Archive for April, 2010

The greatest risk to passive investing is being too active.

Passive investing is an investment strategy in which a portfolio is managed with as few trades as possible to minimize costs and taxes. Index funds are the most popular form of passive investing. Active investing seeks to outperform an index through the strategic buying and selling of securities.

Statistically, there can be little doubt that passive investing beats active investing. This is supported on an ongoing basis by SPIVA as well as numerous other academic studies. In my view, the biggest problem with passive investing is that many investors are emotionally unable to stay the course. In other words, there are certain investors who are not passive enough to be successful with passive investing.

For instance, many passive investors bailed out of equities during the 2008 decline, most right near the bottom. Many were still out of the markets in 2009 during the massive recovery, afraid to get back in. They locked in their losses and missed the rebound. This was not what they were supposed to do according to the passive mantra, but emotionally they could not stick with the plan.

My clients are constantly being swayed by the news and wondering if they should make changes to their portfolio. I spend time talking them out of making moves because of Greece or oil price movements — not to mention interest rates, China and maybe even rumours of the cancellation of 30 Rock.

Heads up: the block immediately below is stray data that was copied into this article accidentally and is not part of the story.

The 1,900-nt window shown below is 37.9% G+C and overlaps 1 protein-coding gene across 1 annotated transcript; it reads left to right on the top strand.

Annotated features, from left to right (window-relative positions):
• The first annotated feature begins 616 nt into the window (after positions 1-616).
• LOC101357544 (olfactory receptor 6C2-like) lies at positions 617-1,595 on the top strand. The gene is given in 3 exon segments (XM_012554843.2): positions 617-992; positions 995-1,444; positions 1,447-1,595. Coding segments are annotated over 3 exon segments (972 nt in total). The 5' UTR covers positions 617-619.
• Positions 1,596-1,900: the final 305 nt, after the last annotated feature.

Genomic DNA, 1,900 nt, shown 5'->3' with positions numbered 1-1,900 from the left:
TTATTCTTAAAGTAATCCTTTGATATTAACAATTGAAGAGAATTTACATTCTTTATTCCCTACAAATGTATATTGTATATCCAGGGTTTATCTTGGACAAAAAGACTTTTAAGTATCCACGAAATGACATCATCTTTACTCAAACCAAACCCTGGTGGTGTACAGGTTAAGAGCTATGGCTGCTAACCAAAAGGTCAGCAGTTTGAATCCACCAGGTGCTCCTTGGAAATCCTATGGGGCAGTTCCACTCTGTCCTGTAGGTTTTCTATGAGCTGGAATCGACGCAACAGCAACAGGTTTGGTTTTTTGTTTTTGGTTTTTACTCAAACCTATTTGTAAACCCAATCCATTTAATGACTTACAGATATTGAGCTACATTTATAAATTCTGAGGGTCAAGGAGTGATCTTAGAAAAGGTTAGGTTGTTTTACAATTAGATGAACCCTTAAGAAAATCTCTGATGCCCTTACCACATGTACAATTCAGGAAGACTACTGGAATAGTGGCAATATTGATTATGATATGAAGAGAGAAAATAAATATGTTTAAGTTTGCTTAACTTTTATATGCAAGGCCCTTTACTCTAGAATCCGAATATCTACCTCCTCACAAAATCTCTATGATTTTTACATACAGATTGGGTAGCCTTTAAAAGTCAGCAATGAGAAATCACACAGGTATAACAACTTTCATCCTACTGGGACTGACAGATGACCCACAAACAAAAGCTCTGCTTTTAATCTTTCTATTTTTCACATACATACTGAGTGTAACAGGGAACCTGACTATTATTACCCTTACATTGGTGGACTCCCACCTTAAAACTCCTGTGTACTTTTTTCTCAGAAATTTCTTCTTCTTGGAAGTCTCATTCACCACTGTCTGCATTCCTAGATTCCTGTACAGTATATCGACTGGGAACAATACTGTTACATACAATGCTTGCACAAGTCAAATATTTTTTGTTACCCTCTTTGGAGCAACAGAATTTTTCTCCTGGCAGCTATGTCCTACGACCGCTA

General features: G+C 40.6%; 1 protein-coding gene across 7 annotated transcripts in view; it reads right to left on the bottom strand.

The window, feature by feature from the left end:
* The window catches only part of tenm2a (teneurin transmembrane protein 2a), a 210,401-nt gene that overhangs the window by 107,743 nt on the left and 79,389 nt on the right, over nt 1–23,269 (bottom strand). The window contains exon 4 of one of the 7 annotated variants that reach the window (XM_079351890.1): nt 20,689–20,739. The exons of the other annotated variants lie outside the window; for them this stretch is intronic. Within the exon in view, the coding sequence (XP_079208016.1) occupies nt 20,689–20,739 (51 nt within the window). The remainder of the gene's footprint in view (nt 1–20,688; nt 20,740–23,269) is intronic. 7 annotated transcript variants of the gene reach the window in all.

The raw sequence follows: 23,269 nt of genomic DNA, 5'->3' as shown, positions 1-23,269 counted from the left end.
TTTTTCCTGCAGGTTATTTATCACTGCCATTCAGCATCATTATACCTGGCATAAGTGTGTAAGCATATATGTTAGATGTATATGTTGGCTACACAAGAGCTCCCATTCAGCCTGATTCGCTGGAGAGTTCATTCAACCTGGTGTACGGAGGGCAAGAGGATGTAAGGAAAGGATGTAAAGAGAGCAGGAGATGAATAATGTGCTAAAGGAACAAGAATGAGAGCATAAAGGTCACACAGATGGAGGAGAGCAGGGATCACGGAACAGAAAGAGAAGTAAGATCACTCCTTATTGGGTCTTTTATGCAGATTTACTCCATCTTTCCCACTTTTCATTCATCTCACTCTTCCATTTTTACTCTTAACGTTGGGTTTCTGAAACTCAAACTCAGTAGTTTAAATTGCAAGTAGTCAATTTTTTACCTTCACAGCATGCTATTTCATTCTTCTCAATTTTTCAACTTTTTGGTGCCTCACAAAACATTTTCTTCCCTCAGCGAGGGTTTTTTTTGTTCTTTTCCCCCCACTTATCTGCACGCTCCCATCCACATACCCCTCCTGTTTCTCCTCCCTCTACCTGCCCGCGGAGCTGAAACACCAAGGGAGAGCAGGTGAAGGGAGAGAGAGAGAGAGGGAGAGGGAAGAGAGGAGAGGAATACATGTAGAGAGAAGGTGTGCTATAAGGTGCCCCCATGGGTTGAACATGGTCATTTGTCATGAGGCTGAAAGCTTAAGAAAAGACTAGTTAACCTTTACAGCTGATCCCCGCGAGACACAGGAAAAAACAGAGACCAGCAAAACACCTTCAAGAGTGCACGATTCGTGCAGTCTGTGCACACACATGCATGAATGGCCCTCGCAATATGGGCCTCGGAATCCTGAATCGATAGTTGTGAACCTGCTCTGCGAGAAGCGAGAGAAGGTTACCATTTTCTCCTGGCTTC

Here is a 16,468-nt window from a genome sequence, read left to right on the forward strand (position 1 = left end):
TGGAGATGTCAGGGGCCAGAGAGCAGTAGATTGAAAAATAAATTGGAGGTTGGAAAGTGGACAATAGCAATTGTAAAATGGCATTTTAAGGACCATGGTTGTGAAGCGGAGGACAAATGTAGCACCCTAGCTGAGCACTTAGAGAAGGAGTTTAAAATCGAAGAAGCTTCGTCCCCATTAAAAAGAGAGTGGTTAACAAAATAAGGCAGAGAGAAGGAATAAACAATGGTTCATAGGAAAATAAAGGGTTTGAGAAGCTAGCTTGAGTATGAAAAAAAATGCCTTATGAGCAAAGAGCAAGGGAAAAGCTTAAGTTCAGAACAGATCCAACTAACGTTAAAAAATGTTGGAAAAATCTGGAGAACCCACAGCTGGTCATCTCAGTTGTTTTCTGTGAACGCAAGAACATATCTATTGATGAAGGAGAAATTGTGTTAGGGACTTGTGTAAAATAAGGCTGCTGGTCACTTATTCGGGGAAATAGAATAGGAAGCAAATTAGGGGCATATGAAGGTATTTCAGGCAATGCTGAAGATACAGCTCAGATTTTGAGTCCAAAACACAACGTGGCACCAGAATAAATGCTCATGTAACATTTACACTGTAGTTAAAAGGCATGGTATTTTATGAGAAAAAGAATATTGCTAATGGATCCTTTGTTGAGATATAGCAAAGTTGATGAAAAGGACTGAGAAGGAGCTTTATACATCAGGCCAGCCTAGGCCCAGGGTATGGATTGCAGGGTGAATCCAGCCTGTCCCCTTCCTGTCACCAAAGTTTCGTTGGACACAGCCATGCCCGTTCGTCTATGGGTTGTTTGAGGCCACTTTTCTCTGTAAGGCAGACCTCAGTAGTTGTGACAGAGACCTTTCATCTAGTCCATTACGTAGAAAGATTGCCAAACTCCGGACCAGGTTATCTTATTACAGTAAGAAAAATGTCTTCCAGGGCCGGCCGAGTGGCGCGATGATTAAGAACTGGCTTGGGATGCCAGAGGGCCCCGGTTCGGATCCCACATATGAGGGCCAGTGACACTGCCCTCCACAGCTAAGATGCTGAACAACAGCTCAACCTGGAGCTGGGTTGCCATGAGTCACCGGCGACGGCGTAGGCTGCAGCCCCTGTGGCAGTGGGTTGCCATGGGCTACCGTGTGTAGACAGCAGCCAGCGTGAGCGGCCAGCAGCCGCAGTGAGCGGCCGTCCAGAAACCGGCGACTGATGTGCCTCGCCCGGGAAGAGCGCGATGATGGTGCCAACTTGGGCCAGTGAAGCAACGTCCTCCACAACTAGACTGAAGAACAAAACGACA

A study entitled “Investor Timing and Fund Distribution Channels” shows that investors will often underperform the actively-managed mutual funds in which they find themselves. They make bad market timing decisions that have a negative impact on their portfolios. This is disconcerting, since the performance of actively-managed funds is already impaired by the higher fees.

It is easy to state that a simply constructed passive portfolio will outperform an active, higher cost portfolio. Without the help of investment professionals however, certain individual investors will most likely undermine the ideal that is passive investing and be worse off than if they had a good and honest investment counsellor. What kind of investors? My experience suggests both the novice investor and those with too much confidence in themselves will have difficulties with passive investing.


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